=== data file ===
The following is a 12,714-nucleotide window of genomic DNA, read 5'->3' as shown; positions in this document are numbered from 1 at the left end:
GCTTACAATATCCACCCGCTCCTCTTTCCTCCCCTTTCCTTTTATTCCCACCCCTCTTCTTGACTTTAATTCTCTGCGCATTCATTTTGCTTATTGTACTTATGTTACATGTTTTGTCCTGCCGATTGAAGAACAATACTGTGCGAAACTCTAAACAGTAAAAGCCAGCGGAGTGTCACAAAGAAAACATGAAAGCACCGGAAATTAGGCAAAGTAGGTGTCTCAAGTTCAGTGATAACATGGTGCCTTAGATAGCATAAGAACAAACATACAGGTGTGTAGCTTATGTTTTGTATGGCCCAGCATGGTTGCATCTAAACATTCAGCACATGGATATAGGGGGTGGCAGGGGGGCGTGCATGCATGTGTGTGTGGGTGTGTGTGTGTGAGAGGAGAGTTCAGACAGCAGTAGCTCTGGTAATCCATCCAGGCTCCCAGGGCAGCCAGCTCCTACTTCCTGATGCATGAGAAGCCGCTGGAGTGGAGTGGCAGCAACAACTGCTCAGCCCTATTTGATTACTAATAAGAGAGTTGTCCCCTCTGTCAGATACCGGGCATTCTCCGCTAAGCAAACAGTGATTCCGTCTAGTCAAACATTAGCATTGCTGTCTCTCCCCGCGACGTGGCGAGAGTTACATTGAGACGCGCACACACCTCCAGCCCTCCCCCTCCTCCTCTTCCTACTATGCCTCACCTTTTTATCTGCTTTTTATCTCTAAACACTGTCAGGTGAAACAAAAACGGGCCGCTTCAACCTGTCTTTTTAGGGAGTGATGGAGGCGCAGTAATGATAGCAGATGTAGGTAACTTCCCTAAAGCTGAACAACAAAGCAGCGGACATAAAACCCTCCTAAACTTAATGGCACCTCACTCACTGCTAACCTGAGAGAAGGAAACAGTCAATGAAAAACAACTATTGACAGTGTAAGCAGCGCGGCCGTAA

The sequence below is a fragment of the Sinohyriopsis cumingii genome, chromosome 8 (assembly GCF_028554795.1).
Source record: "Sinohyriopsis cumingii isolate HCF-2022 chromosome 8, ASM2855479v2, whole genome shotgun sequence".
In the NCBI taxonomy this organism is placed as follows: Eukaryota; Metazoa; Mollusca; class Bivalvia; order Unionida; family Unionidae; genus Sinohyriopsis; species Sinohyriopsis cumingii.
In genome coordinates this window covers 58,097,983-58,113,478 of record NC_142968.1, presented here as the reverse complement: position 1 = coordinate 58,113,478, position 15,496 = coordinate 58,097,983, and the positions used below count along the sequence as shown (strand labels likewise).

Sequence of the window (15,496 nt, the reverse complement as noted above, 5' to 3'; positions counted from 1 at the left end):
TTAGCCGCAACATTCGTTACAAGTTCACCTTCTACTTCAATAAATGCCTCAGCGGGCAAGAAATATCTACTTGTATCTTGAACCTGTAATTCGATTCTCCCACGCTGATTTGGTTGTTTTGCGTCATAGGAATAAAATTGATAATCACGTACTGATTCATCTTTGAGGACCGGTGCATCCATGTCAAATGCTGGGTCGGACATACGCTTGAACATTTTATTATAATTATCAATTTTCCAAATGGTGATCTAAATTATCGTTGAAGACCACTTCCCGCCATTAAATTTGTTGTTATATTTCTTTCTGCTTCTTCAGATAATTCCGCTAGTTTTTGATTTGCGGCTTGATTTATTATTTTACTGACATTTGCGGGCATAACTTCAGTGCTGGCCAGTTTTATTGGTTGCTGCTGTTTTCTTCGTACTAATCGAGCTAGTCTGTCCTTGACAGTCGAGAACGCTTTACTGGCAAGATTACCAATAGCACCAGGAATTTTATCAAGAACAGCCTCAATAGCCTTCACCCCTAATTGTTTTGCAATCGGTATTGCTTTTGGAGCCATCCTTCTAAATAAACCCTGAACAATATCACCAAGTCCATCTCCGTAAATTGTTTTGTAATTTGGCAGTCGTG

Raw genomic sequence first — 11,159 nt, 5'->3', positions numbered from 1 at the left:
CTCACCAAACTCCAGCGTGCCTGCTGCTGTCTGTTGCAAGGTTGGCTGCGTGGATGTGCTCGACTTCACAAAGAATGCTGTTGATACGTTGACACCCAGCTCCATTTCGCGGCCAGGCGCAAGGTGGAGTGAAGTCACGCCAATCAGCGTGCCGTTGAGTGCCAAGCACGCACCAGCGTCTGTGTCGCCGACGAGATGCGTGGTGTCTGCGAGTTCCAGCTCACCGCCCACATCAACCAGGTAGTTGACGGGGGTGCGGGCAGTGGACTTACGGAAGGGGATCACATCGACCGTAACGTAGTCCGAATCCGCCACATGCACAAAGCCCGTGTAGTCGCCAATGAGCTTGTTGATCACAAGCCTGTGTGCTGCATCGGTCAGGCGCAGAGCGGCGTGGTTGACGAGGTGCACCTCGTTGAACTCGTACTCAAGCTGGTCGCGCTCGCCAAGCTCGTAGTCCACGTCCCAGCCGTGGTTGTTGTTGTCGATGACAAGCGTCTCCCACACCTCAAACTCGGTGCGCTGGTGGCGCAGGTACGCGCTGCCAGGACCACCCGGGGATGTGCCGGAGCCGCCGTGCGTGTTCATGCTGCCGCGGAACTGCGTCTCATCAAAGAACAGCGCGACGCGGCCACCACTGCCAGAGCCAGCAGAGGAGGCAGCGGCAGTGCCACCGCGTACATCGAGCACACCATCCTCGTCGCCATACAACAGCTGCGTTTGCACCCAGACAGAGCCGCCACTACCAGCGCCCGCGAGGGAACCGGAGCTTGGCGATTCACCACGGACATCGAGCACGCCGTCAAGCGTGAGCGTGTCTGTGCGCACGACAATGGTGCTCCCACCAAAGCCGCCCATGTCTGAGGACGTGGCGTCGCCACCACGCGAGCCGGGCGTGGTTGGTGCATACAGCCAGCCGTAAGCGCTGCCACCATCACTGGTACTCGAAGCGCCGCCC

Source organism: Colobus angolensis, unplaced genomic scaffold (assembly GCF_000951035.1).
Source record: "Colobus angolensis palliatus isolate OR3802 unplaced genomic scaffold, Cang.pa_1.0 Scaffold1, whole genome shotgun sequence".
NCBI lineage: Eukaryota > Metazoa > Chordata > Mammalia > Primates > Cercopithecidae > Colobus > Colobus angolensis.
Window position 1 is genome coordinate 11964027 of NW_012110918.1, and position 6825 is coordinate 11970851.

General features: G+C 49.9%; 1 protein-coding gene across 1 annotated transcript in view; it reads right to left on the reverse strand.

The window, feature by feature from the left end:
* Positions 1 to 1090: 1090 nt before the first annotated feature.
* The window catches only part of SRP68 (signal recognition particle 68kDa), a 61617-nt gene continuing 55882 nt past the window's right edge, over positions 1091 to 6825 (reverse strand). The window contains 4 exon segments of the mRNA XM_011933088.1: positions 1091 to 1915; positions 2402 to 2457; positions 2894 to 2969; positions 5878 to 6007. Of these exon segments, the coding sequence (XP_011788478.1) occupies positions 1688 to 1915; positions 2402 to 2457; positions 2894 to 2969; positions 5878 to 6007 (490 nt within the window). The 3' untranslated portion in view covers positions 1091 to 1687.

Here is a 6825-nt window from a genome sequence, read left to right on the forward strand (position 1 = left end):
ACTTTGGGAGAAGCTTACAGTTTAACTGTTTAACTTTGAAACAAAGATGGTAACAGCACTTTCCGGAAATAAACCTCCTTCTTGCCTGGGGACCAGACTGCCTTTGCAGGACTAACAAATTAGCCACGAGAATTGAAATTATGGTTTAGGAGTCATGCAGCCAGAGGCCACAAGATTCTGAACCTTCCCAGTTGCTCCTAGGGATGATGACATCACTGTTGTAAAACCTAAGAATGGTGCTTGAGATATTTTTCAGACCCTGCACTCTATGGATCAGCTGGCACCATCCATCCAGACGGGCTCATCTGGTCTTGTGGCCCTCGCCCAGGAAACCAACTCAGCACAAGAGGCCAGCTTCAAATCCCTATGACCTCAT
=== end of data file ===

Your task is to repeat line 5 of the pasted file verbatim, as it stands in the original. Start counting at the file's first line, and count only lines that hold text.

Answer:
In the NCBI taxonomy this organism is placed as follows: Eukaryota; Metazoa; Mollusca; class Bivalvia; order Unionida; family Unionidae; genus Sinohyriopsis; species Sinohyriopsis cumingii.